Despite San Pedro Sula being listed as the No. 1 most dangerous city in the world, the Travel God of Security decided to take things a little too far this morning. The only way to keep the dorm room shut last night was to engage the lock. Seems a simple enough thing. Not, however, when said lock decides to jam up completely and refuse to budge. After several unsuccessful attempts, I started calling out through the bars of the window. Nothing. I googled the phone no of the hostel and rang it. Continuously. For about ten minutes. Accompanied by loud banging on the offending wooden door.
Finally, the young Salvadorian guy who checked me in last night groggily came to my aid. I explained my predicament and he shuffled off to get the key. Alas, the key wouldn’t work either which meant I was trapped. A locksmith was called but my bladder wasn’t going to wait the length of time it may or may not take a Honduran locksmith to arrive. I pulled out my little multi tool set and took apart the lock casing so as to get to the main locking mechanism. The Salvadorian guy tried disengaging it with a utensil knife but to no avail. I didn’t have anything suitable my side to use so left him to try find something more hardy for the job. He eventually returned with a large screwdriver which he managed to wedge into the locking mechanism and finally disengage it. After nearly an hour, I was finally free! For that, my bladder was extremely grateful.
Packed and ready to leave, I waited for the taxi I organised last night to return to pick me up. After more than half an hour, I decided to get the hostel staff to call for another one as I wanted to get a move on. The bus terminal in San Pedro Sula has a large shopping mall attached, with a great food hall right where I had to wait for my bus. As I chowed down on local cuisine, a young boy came over with a plastic cup and a bottle of soft drink. His mother, sitting nearby, smiled and nodded. I politely declined, but the three young children soon became my waiting room companions.
To exit the waiting room, I had to go through security screening, though it wasn’t as stringent as others I had been through in this country. Then I was sandwiched in a minibus with my pack atop in the roof rack. The drive up to Copan Ruinas allowed me to see another part of the country quite different to where I had just come from. The road in the main followed the Río Ulua and wove through the valley passing spectacular scenery. As we left the tropical jungle behind us, pine topped hills took its place. We passed small coffee plantations carved out of the surrounding bush, though there is always room for maize and other Honduran staples.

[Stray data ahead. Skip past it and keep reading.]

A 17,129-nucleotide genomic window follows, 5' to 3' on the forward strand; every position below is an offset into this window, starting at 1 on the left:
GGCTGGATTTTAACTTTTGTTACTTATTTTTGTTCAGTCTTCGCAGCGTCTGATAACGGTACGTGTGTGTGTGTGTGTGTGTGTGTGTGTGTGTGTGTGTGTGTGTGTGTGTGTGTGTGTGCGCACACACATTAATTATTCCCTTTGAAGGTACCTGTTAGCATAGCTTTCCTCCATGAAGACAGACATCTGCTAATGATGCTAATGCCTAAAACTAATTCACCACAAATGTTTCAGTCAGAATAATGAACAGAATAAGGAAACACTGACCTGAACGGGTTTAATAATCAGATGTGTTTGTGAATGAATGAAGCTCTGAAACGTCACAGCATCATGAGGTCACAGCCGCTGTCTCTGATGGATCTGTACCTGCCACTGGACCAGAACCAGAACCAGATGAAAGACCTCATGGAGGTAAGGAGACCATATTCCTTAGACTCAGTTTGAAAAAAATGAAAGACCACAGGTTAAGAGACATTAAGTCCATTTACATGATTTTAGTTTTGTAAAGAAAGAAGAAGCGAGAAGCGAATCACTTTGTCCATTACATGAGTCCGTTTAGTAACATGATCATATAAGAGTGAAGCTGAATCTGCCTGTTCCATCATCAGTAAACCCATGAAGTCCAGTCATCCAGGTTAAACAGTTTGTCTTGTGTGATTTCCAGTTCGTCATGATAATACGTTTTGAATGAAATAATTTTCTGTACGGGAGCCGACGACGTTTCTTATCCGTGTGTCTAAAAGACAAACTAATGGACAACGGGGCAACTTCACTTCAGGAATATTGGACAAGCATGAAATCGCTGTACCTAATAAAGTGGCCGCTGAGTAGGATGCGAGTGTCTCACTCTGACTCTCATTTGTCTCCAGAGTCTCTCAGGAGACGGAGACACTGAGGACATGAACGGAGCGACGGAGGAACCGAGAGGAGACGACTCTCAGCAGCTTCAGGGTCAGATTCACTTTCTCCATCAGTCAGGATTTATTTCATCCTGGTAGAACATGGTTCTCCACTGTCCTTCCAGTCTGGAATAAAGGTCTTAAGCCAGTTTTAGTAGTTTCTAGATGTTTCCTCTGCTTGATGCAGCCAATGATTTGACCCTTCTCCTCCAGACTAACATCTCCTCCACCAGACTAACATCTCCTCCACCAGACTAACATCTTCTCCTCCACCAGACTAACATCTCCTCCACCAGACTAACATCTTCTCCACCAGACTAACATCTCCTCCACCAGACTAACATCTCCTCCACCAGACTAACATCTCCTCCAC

The bus stopped just outside the entranceto Copan Ruinas. The pastel pink archway on the edge of a bridge crossing a little river made a pleasant welcome to the town. Cobblestone and paved sections of road crisscrossed the hilly terrain Copan Ruinas is situated on. Traipsing up and down some of these roads fully laden in order to find the hostel I had picked out of the guidebook, was losing its appeal in the sticky heat. Especially when it wasn’t where it was indicated on the guidebook map! Directions sought, and I gladly dumped my pack on a dorm bed.
Hostel Iguana Azul ended up being an absolute gem of a hostel. Dirt cheap (AUD11) and spankingly clean, the US expat who built it 20 years ago did an amazing job. A more upmarket bed and breakfast next door served light meals and was available for hostel guests to use as well. This part of the property overlooked the Copan Valley with stunning views. A couple of cervezas watching the sun sink behind the mountains was the perfect end to another interesting day in Honduras.